In the very cold weather when the lakes were frozen, the ladies and gents used to come down and skate. The gardeners used to put the skates on for the ladies and they'd give them a bit of a tip. One of my dad's mates came up to him one day and said, "look at that, a farthing!" My dad said, "that's not a farthing - that's half a sovereign!" The bloke didn't know what it was - he'd never seen one. I've still got my dad's gardening fork and I use it. It's got GP on it. People thought it stood for Gunnersbury Park, but it didn't. It was for George Prince.



It was owned around 1932 by a headmaster, Mr Stafford. There were garages there. There used to be a plaque on the wall which said "Ancient Lights". I asked my Dad, "What does that mean - "Ancient Lights"? He said, "Well, you have to have it up for seven years and that stops people building in front of it and blocking their light." BRENTFORD FOOTBALL CLUB were doing well then and so they stuck a sign up which said, basically "b***er" to Ancient Lights". The man who was in charge of Brook House - well, he sued the football club. He got a bit of money from them - and then sold the whole lot to the football club the very next year!

There used to be owls in the tree at the front of Brook House. They dived down on the rats and mice that were there. I was about 10.


"Hand down the chimney pot opened the front door"

My uncle and aunt lived in one of the middle cottages. My mum's brother had married a woman who was a widow with three kids, and they had one of their own. The council moved them out to Lionel Road; it was a good house, but they missed the community that they had known around here. They came back here to Sussex Place in Albany Road.


I know about two bombs that fell on Brentford. One bomb fell in Whitestile Road. Killed a family of seven. My Dad was home on leave from the Army and helped to dig them out. The second bomb fell right outside the gates of the WATERWORKS. I've seen a photograph of it in the waterworks when I went there. I had remembered that my mother and father had said that they bombed the waterworks, and I told the man about it. He said they had a photo. There was a crater outside the front gate.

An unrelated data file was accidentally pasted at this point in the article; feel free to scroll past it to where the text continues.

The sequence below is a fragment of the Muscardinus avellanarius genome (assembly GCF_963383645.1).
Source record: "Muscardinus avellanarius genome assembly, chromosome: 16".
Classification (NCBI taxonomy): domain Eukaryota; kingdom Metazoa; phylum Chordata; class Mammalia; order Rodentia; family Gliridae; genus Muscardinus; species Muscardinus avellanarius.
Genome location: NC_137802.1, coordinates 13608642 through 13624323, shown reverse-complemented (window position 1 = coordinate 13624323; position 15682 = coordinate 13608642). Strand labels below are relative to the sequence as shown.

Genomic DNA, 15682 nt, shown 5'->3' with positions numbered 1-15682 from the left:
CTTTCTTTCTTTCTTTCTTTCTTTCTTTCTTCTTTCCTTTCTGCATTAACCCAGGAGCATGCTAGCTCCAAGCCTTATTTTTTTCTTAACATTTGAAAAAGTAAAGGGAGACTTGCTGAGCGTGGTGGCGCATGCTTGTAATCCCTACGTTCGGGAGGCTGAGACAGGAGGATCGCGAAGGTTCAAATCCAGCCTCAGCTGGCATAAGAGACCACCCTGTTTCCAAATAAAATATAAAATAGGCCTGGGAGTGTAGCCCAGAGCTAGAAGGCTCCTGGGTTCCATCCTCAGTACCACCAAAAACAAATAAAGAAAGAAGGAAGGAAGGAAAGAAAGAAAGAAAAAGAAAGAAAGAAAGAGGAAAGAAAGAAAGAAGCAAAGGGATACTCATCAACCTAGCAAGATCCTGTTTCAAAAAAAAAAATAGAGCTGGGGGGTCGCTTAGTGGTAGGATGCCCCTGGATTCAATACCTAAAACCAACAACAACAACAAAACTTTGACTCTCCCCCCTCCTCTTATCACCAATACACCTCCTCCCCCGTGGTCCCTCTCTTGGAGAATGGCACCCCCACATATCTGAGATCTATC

In the First World War they sounded an alarm that there was a raid and someone used to go around the streets blowing trumpets!



When I was about 10, my dad and a few other fellows used to go every Wednesday night to the British Legion - they were the committee. Old soldiers used to come in there to get a handout. They'd ask them how many kids they'd got. If you had one kid, you got a half-crown ticket for groceries. If you had two or three kids, you'd get five shillings. These three men were handing out the British Legion money. The vouchers could only be used in the one shop (to stop them selling them!) My dad used to say, "I've been up there vetting people, and handing out money on a Wednesday night, when I'm skint and I haven't even got fourpence for a pint of beer!"

My Dad got paid on a Thursday. There'd be a knock on the door - a bloke from Lateward Road - "George, can you lend me half a crown?" The bloke next door was the same - "lend us half a crown until tomorrow morning, George, but don't let the old lady know". They got paid on the Friday and next day, there's the half crown back. That's how people lived. The greengrocers and publicans used to have a tick system. But they would not let the bills go up too high. My dad was never really short because he could always turn to serving in a pub. He served in all them four pubs around the ground. They used to come to him to help out a little if they were short of staff. He served in The Griffin in the 1920s. He served in the King's Arms by the railway, and at The Globe and the North Star.